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SSEC16 snapshots

About the series

Brief reports from the 2016 Salish Sea Ecosystem Conference in Vancouver, BC. Complements the more in-depth stories in Themes from the 2016 Salish Sea Ecosystem Conference.

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Latest story posted: 11/08/2016

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Monitoring devices deployed by NOAA for detecting harmful algal blooms. Photo by Rachael Mueller.

Salish Sea snapshots: Detecting harmful algal blooms

Environmental samplers may provide early detection of harmful algal blooms (HABs) in Puget Sound. This toxic algae is expected to increase as the climate changes, bringing with it new and potentially more severe outbreaks of shellfish poisonings. 


Climate change Physical environment Water quality Healthy human population Algae Marine habitat Estuarine habitat Nearshore habitat Harmful algal blooms Bivalves Salish Sea Currents magazine Shellfish Monitoring

Black Scoter (Melanitta negra), one of seven new birds added to a Salish Sea-wide list of species of concern. Photo courtesy of USGS.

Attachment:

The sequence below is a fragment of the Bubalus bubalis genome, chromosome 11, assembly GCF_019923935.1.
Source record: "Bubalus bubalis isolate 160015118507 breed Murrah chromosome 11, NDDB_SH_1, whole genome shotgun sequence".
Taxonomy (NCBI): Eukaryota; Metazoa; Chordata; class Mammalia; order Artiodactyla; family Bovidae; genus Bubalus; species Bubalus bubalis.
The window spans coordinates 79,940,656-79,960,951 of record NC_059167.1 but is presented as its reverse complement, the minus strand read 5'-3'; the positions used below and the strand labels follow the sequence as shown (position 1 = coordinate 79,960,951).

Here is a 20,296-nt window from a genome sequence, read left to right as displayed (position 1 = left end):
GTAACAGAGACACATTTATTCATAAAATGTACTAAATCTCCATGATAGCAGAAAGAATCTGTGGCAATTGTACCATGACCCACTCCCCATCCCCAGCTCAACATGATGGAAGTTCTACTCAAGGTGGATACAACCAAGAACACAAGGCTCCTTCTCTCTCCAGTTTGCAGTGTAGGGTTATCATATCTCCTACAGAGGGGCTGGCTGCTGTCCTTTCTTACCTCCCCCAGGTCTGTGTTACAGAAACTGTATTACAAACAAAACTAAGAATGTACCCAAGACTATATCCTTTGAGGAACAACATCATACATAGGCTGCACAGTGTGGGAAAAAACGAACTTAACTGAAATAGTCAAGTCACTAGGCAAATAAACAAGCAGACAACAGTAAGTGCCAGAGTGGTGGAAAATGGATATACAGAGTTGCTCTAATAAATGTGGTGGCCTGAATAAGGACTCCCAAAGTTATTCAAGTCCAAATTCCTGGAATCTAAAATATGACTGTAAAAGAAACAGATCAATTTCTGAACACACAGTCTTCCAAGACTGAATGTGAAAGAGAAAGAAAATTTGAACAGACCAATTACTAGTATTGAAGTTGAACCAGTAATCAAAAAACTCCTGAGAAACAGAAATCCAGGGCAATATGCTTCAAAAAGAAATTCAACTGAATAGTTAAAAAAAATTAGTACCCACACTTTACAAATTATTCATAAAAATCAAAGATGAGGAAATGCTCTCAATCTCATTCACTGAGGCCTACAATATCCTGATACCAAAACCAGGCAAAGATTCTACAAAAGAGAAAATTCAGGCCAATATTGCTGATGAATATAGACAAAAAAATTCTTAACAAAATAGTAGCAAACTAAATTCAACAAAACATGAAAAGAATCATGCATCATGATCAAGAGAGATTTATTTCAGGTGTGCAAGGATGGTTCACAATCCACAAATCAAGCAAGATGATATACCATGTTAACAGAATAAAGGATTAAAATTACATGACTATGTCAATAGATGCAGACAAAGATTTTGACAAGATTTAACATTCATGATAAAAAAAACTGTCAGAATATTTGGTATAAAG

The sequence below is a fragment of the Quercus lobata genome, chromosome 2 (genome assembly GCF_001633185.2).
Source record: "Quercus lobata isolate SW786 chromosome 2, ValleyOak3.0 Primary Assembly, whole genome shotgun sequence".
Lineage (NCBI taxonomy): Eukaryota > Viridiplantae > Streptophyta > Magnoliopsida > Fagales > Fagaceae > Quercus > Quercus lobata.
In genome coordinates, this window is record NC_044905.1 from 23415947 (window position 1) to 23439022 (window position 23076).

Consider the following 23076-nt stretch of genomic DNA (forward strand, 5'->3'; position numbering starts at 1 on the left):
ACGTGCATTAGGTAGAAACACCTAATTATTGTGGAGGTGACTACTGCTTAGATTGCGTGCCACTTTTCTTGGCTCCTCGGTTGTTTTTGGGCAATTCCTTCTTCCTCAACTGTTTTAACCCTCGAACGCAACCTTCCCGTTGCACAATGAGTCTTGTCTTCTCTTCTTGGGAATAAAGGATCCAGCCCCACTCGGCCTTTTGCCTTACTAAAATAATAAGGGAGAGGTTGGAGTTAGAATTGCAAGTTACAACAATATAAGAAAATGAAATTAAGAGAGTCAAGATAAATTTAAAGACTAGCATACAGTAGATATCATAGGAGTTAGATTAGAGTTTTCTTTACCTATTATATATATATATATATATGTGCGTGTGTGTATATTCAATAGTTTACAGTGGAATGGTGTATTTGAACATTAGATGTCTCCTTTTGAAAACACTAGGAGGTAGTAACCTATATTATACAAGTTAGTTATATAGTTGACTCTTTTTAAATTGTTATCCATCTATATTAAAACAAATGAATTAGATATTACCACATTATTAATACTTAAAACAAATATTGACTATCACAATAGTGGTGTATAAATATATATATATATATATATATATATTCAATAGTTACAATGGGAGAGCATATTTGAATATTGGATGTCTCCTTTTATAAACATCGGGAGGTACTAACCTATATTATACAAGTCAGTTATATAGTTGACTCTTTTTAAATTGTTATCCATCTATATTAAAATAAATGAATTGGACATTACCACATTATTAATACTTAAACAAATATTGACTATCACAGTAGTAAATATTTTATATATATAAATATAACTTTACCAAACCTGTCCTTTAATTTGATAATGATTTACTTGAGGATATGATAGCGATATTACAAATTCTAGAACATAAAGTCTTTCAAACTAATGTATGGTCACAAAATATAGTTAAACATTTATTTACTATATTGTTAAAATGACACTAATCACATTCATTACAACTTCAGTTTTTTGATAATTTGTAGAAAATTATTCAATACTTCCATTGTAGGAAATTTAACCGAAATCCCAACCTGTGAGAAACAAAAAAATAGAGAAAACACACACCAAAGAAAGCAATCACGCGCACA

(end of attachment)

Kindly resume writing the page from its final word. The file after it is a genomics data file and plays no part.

Conference snapshot: The number of species of concern in the Salish Sea is growing steadily

The number of species of concern in the Salish Sea is growing at an average annual rate of 2.6%, according to a report published in the proceedings of the 2016 Salish Sea Ecosystem Conference in Vancouver, B.C.


Species and food webs Plants Mammals Birds Reptiles Amphibians Fishes Invertebrates Marine habitat Estuarine habitat Nearshore habitat Freshwater habitat Terrestrial habitat Salish Sea Currents magazine Species of concern

Gearing up for the 2016 Salish Sea Ecosystem Conference

About 4,600 miles of coastline wind from southern Puget Sound to northern British Columbia along what is known as the Salish Sea. It is a land of connections and contradictions. Snowmelt from three national parks feeds more than a thousand creeks and rivers that in turn flow to the rich floodplains and estuaries of places like the Skagit and Nisqually deltas. It is one of the most diverse and spectacular ecosystems  in the world, a fact made even more incredible because it is also home to 8 million people. 


Salish Sea Currents magazine